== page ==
Obsessed with states of the unconscious and sleep, Samuel Taylor Coleridge's dreams were often influenced by his terrible addiction to opium. It is these dreams and obsessions, which become the muse for many of his writings often cataloging the uncanny and supernatural. In one of Samuel Taylor Coleridge's poems The Pains of Sleep, Coleridge reveals his drug induced dreams and visions through mythological undertones, paralleling his poem to many stories in mythology. Coleridge categorizes rejuvenation, mourning, and eternal slumber through his vivid descriptions. Throughout mythology, there are many tales encountering the forms of sleep and drug induced dreams. This paper will explore some of the mythology captured in Coleridge's descriptive poem.
People came from all over Greece and beyond to have their questions about the future answered by the Pythia, the priestess of Apollo, at the Oracle of Delphi. Her answers, usually cryptic, could determine the course of everything from when a farmer planted his seedlings, to when an empire declared war. Opiates and other hallucinogenic drugs were often used in ceremony to induce vision or dreams. Recipients of these prophecies would awaken from their vision and arguments over the correct interpretation of an oracle were common, but the oracle was always happy to give another prophecy if more gold was provided. The most famous incident of this is before the Trojan War, when the Pythia first predicted to Agamemnon the doom of the Greeks in the war. She later predicted that a wooden wall, referring to the wall of Greek ships would lead to their victory. (Alexander, 312.) Encouraged by this premonition, Agamemnon led the Greeks into battle against the Trojans. A direct correlation between these visions and Coleridge's real life dreams can be observed in his poem.
In a hard fought battle, where Patroclus, posing as Achilles led the myrmidons against the Trojans, Patroclus falls to Hectors blade. Enraged that his late great lover has been slaughtered, Achilles rides to Troy alone to seek his revenge.(Alexander, 376.)
Thirst of revenge, the powerless will
Still baffled, and yet burning still !
Desire with loathing strangely mixed
On wild or hateful objects fixed. (21-24)
In these four lines, Coleridge describes a situation in which a man is not able to sleep because either he or his family has been severely wronged. His sleep will not continue until this wrong has been corrected. In the case of Achilles, though his lover Patroclus was at fault for posing as him, Achilles will not rest until Hector is killed and Patroclus is avenged. Many mythologists have suggested that the Greeks may have been under the influence of some kind of drug during this battle, as Patroclus was quite a bit smaller than Achilles and could never pass for him in a sober state.
During the Trojan War, the Greek hero Achilles killed Priam's son Hector. In one of the most moving scenes of the Iliad, Priam courageously entered the Greek camp by night and pleaded with Achilles to return Hectors body for burial. Moved by Priam's humbleness and courage to come and ask in person rather than sending a messenger, Achilles willingly released Hectors body. (Alexander, 382.)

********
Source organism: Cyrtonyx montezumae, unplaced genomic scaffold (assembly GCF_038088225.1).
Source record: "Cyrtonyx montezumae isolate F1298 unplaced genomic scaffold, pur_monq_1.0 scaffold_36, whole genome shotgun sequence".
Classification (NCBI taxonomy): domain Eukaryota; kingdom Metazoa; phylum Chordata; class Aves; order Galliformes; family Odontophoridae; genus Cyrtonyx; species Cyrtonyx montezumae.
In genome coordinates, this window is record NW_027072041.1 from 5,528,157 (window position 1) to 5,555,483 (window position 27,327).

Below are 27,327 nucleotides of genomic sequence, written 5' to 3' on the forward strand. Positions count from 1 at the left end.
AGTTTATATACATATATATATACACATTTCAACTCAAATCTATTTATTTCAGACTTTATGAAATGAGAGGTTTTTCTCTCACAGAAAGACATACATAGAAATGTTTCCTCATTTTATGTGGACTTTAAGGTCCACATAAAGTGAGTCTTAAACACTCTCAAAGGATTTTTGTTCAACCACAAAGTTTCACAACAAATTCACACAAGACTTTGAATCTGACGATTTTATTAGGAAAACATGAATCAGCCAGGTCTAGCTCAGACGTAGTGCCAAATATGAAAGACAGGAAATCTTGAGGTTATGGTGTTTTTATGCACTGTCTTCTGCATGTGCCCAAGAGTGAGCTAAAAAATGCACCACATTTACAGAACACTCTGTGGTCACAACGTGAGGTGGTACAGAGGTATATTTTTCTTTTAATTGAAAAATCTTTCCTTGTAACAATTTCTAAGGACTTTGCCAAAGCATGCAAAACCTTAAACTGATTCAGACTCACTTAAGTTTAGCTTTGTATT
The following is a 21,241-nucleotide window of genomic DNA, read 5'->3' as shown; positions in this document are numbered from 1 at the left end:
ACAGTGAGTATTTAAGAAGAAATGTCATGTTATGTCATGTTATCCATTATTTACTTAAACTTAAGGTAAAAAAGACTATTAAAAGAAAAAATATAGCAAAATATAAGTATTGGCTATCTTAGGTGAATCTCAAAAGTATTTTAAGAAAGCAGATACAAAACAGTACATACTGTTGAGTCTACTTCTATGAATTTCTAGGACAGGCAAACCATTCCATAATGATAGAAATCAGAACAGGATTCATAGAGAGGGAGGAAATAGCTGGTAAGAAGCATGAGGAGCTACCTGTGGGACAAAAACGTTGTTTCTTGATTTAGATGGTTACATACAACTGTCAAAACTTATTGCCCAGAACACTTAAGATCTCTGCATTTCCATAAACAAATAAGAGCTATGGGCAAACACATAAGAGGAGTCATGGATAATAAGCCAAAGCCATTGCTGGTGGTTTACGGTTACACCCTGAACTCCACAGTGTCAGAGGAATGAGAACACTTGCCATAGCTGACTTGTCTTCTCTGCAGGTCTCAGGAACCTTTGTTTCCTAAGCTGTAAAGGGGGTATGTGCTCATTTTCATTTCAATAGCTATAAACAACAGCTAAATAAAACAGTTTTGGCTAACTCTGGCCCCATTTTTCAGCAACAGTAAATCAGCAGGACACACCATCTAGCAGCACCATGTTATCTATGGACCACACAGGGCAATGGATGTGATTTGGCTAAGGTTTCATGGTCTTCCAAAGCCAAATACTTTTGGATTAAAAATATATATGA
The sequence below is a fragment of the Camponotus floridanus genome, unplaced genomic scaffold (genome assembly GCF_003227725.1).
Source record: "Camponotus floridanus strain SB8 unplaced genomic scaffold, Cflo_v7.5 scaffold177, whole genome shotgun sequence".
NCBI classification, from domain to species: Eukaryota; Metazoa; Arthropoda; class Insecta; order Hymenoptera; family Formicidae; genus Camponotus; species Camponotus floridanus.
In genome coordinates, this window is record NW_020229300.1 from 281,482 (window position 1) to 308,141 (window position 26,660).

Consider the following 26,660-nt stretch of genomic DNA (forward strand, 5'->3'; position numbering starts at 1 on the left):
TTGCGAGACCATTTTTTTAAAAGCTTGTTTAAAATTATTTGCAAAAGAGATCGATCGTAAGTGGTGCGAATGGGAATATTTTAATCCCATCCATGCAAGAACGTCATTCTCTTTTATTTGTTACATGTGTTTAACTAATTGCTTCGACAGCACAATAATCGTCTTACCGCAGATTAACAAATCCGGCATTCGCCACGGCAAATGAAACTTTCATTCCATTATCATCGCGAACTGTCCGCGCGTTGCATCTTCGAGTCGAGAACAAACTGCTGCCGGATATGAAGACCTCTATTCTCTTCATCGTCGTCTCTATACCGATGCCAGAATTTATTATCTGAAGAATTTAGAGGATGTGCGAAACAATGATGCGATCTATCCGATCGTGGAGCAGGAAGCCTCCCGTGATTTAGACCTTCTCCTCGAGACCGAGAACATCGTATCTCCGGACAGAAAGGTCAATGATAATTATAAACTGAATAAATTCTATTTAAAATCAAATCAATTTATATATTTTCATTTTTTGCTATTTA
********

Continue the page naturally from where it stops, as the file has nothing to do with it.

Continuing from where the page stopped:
My spirit I to Love compose,
In humble trust mine eye-lids close,
With reverential resignation,
No wish conceived, no thought exprest,
Only a sense of supplication;
A sense o'er all my soul imprest
That I am weak, yet not unblest,
Since in me, round me, every where
Eternal Strength and Wisdom are. (5-13.)
In these lines, Coleridge is describing a man who is not able to sleep or rest because he has not been humbled to his superiors or to God. So when the man humbles himself and is on his knees in supplication, he is able to fall asleep. This mirrors the tale of the proud and mighty king Priam who goes into Achilles camp and asks for his son's body back. Coleridge was also humbled and acutely aware of the affects opium was having on his dreams.
After the city of Troy had been plundered and burned to the ground, and innocent women and children were raped and murdered, a curse was called down on all Greeks who took place in the massacre. Agamemnon returned home only to be murdered by his wife Clytemnestra's lover, Achilles is shot in the heal with an arrow from Paris's bow and Odysseus is gone from home for a total of twenty years as he fights in the war and then is cursed to fight all sorts of strange creatures on his journey home. (Alexander, 419.)
My anguish to a milder mood,
Such punishments, I said, were due
To natures deepliest stained with sin,-
For aye entempesting anew
The unfathomable hell within. (42-46.)
In these lines, he is overcome with guilt of an act that he has committed and is unable to forgive himself; furthermore, he feels that his sin is so great that not even God can forgive him. Just as in the case of Agamemnon, Achilles and Odysseus. Their crimes were so great, that they could not find peace or rest until the proper amount of time in purgatory had been spent. Though aware of the profound affects on his dreams, it can be said in examining these lines, that Coleridge was struggling with the morality of his drug use.
Littered with many mythological undertones, Samuel Taylor Coleridge's use of opium is the paramount influence on many of his writings. The Pains of Sleep is not only a biographical poem cataloging Coleridge's drug use and obsessions, but also an oracle into the world of mythology.
1.Coleridge, Samuel. "The Pains of Sleep." Samuel Taylor Coleridge: The Complete Works. Ed. John Gram. New York: Pearson, 2002.
2.Alexander, Omar. Mythography: Art and Myth in Ancient Greece.
New York: Houghton, 2005.